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Joshua 24:1-2a, 14-18

Writing about the Book of Joshua is hard.

If (unlike me) you believe in the importance of absolute biblical literality, it’s hard because Joshua’s narratives are chock-full of theft, plunder, and -let’s face it- divinely mandated ethnic and religious genocide. To say nothing of the text’s depiction of Yahweh as a jealous, seemingly capricious tribal warrior-god.

This is troubling on a lot of levels, not least because these messages contrast so sharply with the Sermon on the Mount. You know, the one in which Christ blesses peacemakers, forbids retaliation, rejects treasure-hoarding, and commands his followers to love their enemies.


If (like me) you believe in the importance of historicity and literary criticism, it’s also hard because the events and chronologies described in Joshua simply do not fit what we now know about the peoples, geography, or socio-political history of the Ancient Near East during the period described (c. 13th century BCE).

For starters, neither religious scholars nor secular historians are entirely sure where the Israelites came from, how they came to settle in the highlands of Canaan, or who they may (or may not) have had to overpower to get there. What archaeologists can tell us is that of the 16 towns supposedly destroyed by the Israelites, perhaps 3 or 4 (at most) actually were. In fact, several towns mentioned in the conquest texts -including Ai and Jericho- probably weren’t even occupied during the time period the Book of Joshua describes.

So now what?

Let’s start by focusing on what the compilers of the text were trying to tell their readers.

The Book of Joshua was probably written and edited over the course of several decades between the mid-seventh and mid-sixth centuries BCE. Its stories describe human obedience and divine faithfulness, as well as the consequences of disobedience and God’s enduring promises. In doing so, the Book of Joshua addressed the hopes and fears of Judahites anticipating (and later experiencing) the social, economic, and theological horrors of the Babylonian Exile.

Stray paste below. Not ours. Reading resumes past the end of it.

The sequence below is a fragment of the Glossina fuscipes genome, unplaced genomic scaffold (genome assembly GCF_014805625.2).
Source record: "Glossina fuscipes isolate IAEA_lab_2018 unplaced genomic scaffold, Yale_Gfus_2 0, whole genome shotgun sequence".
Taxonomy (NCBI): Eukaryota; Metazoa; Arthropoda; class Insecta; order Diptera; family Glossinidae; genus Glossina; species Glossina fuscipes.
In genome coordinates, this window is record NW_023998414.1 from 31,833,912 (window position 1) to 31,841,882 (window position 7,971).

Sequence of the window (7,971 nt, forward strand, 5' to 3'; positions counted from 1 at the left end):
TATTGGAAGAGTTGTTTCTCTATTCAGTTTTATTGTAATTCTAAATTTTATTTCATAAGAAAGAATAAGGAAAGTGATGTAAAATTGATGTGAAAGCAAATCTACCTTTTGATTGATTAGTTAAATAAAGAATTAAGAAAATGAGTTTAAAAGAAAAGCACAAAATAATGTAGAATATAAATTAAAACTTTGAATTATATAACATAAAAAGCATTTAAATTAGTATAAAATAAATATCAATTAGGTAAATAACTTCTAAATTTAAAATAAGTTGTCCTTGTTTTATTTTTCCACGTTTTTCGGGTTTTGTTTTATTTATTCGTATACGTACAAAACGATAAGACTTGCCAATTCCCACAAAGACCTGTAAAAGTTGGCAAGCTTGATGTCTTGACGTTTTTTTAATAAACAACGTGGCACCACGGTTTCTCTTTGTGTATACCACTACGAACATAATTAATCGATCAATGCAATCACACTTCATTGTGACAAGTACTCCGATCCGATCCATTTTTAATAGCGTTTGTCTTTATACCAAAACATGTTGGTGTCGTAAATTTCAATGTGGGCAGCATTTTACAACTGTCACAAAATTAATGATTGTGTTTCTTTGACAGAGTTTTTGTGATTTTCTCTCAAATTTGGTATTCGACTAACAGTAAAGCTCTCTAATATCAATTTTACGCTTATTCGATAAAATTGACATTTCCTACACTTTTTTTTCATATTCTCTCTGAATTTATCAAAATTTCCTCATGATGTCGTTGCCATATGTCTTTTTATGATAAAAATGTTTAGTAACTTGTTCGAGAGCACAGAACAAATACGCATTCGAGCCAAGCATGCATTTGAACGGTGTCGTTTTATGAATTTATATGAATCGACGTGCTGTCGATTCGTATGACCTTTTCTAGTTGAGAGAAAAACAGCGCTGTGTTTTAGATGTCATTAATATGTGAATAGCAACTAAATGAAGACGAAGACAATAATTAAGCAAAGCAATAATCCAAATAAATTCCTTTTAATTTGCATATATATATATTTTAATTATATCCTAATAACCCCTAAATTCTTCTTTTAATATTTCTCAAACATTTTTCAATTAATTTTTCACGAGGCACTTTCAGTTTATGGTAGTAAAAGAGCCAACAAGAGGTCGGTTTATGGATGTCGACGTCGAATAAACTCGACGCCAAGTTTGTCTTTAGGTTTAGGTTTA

In the midst of great darkness, the Book of Joshua re-tells the story of an always-faithful God, an often-faithless Israel, and their relationship to the Land promised to them and their descendants.

“Then Joshua gathered all the tribes of Israel to Shechem, and summoned the elders, the heads, the judges, and the officers of Israel; and they presented themselves before God. And Joshua said to all the people, ‘Thus says the Lord, the God of Israel: Long ago your ancestors—Terah and his sons Abraham and Nahor—lived beyond the Euphrates and served other gods.’”

Here an elderly Joshua reminds the united people of Israel of their (somewhat scandalous) cultural history. They did not originally come from Canaan, and their distant ancestors did not even worship Yahweh! Nevertheless, it seems there is something very special about the relationship between this God, these People, and the Land. And in Chapter 24 Joshua urges the Israelites to renew their covenant promises to Yahweh before they take full possession of the Promised Land.

“‘Now therefore revere the Lord, and serve him in sincerity and in faithfulness; put away the gods that your ancestors served beyond the River and in Egypt, and serve the Lord.”

Joshua’s words provide an intriguing insight into proto-Israelite religious culture. Only a few generations removed from their miraculous deliverance from centuries of Egyptian slavery, it seems that the people of God have already resumed worshipping deities venerated by the surrounding nations and tribal groups. Indeed, to a nomadic, pastoral people, the allure of long-established regional fertility gods like Marduk and Baal must have been very strong.

“Now if you are unwilling to serve the Lord, choose this day whom you will serve, whether the gods your ancestors served in the region beyond the River or the gods of the Amorites in whose land you are living; but as for me and my household, we will serve the Lord.’

It seems that God’s chosen people have already forgotten their covenantal vows: “You will be our God; we will be your People; and you will give us the Land.” But once more God (through Joshua) extends a chance for Israel to return to covenantal relationship. And once more -at least for now- God’s people promise to be faithful.

“Then the people answered, ‘Far be it from us that we should forsake the Lord to serve other gods; for it is the Lord our God who brought us and our ancestors up from the land of Egypt, out of the house of slavery, and who did those great signs in our sight. He protected us along all the way that we went, and among all the peoples through whom we passed; and the Lord drove out before us all the peoples, the Amorites who lived in the land. Therefore we also will serve the Lord, for he is our God.’”

And they did…sort of.

Joshua 24:31 records: “Israel served the Lord all the days of Joshua, and all the days of the elders who outlived Joshua and had known all the work that the Lord did for Israel.”

But readers of those words in seventh- and sixth-century BCE Judah would have known what Joshua and the early Israelites could not: that God’s people would repeatedly eschew Yahweh’s promised protection in the name of greed, militaristic violence, and idolatry.

That God’s people would still repeatedly eschew Yahweh’s promised protection in the name of greed, militaristic violence, and idolatry today.

And still Joshua’s challenge echoes to us across the centuries: “Choose this day whom you will serve.”

These are the words of the LORD.